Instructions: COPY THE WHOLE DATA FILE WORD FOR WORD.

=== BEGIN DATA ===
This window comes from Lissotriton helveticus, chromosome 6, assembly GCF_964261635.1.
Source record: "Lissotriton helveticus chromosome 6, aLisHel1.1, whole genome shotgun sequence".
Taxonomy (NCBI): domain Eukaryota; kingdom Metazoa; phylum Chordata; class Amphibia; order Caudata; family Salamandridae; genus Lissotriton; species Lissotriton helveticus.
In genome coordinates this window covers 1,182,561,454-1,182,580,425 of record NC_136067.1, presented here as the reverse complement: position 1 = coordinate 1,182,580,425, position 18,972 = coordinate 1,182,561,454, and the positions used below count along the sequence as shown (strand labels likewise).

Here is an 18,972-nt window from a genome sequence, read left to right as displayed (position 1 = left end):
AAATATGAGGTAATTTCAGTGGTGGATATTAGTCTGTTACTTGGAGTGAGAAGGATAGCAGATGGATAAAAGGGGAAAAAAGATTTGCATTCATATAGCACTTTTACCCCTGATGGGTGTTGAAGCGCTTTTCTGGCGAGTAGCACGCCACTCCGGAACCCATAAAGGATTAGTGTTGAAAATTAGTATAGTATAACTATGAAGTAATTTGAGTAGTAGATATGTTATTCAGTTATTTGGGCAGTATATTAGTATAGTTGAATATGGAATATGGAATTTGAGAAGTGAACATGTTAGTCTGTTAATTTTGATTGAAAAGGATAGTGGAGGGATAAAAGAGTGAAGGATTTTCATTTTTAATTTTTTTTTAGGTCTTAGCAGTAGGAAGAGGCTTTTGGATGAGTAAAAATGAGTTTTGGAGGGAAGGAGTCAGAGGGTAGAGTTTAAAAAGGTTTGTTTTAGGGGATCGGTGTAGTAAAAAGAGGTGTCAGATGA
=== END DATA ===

This window comes from Lissotriton helveticus, chromosome 6, assembly GCF_964261635.1.
Source record: "Lissotriton helveticus chromosome 6, aLisHel1.1, whole genome shotgun sequence".
Taxonomy (NCBI): domain Eukaryota; kingdom Metazoa; phylum Chordata; class Amphibia; order Caudata; family Salamandridae; genus Lissotriton; species Lissotriton helveticus.
In genome coordinates this window covers 1,182,561,454-1,182,580,425 of record NC_136067.1, presented here as the reverse complement: position 1 = coordinate 1,182,580,425, position 18,972 = coordinate 1,182,561,454, and the positions used below count along the sequence as shown (strand labels likewise).

Here is an 18,972-nt window from a genome sequence, read left to right as displayed (position 1 = left end):
AAATATGAGGTAATTTCAGTGGTGGATATTAGTCTGTTACTTGGAGTGAGAAGGATAGCAGATGGATAAAAGGGGAAAAAAGATTTGCATTCATATAGCACTTTTACCCCTGATGGGTGTTGAAGCGCTTTTCTGGCGAGTAGCACGCCACTCCGGAACCCATAAAGGATTAGTGTTGAAAATTAGTATAGTATAACTATGAAGTAATTTGAGTAGTAGATATGTTATTCAGTTATTTGGGCAGTATATTAGTATAGTTGAATATGGAATATGGAATTTGAGAAGTGAACATGTTAGTCTGTTAATTTTGATTGAAAAGGATAGTGGAGGGATAAAAGAGTGAAGGATTTTCATTTTTAATTTTTTTTTAGGTCTTAGCAGTAGGAAGAGGCTTTTGGATGAGTAAAAATGAGTTTTGGAGGGAAGGAGTCAGAGGGTAGAGTTTAAAAAGGTTTGTTTTAGGGGATCGGTGTAGTAAAAAGAGGTGTCAGATGA